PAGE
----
BURNETT: I could have one of these --

EDRIS: By your name, even an American name, even Arabic name, or any name.

BURNETT: Anything I want.

EDRIS: Your photo, your name. Anything you want.


BURNETT: People hear that, and, of course, Ambassador, it's very frightening. And I know you say even if you were to get a fake Syrian passport and pose as a refugee, it would take time. We also hear, of course, though that refugee stories are to be taken at face value. They say this is my story and customs officials are told not to question it. CROCKER: Erin, the vetting process is a long one. It's not, you

know, 10 questions in one afternoon. This goes on for months and months and months.

I just don't think that an organization like Islamic State is going to want to put an operative in that position where the chances of detection are far greater than if that individual was just seeking a tourist visa.

And, once again, why bother with masquerading as a refugee or buying a fake passport when they've got several thousand fighters who have genuine West European passports?


CROCKER: That's where the threat is. That's what we've got to look at.

BURNETT: And you wrote an op-ed in "The Wall Street Journal" about this. You said, quote, "I call it al Qaeda version 6.0. The Islamic State is far better organized, equipped and funded than the original. They're more experienced, more numerous. Several thousand carry Western passports, including American ones. All terrorists have to do is get on a plane and head west."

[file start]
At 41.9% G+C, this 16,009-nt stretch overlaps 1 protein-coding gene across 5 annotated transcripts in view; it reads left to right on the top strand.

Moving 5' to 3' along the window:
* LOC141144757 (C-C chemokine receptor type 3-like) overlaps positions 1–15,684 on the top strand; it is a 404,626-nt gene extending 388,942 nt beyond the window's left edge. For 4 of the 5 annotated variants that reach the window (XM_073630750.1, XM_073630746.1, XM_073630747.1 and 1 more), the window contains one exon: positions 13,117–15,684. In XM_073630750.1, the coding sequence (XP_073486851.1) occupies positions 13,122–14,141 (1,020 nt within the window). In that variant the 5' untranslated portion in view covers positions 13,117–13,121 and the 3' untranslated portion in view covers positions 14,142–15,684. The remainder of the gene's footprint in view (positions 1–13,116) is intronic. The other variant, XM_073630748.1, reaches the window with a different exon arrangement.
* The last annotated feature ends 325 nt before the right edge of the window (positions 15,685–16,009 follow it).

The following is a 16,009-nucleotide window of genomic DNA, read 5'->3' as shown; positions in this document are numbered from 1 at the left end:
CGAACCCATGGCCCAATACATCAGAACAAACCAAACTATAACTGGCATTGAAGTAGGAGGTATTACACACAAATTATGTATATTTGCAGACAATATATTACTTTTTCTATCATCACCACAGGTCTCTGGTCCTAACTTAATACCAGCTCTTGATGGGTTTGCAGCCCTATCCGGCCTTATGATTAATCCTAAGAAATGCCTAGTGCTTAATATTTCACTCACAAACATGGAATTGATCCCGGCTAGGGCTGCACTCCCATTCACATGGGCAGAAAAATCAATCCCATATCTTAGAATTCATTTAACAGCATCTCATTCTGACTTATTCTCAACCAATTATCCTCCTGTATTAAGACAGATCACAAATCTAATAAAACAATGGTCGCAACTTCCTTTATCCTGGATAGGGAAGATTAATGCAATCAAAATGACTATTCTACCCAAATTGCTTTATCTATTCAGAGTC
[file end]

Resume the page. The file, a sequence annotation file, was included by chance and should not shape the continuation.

Is it that easy?

CROCKER: Obviously, there are controls in place. A number of these European passport holders are on watch lists, no-fly lists. But I doubt if all of them are. It only takes a few to get through.

So, you know, it is not a cakewalk into this country. We've done a tremendous amount with security and intelligence since 9/11. My point simply is that the threat is far more likely to come from individuals trained and determined who hold valid European passports or perhaps even American passports than it's likely to come from a refugee who would undergo two years worth of screening and vetting.

BURNETT: All right. Ambassador, thank you very much. I appreciate your taking the time tonight, making your case here.

And OUTFRONT next, what's happen in Chicago. Live pictures. Protesters are gathering after police released just within the past hour the video of a black teen shot 16 times by a police officer. We're going to be live on the ground in a moment.


[19:52:27] BURNETT: Breaking news: live pictures, as you can see, these are protests on the streets of Chicago. Just people gathering at this moment. They are gathering because video was released just within the past hour of Laquan McDonald, a black teenager, being shot and killed by a white officer.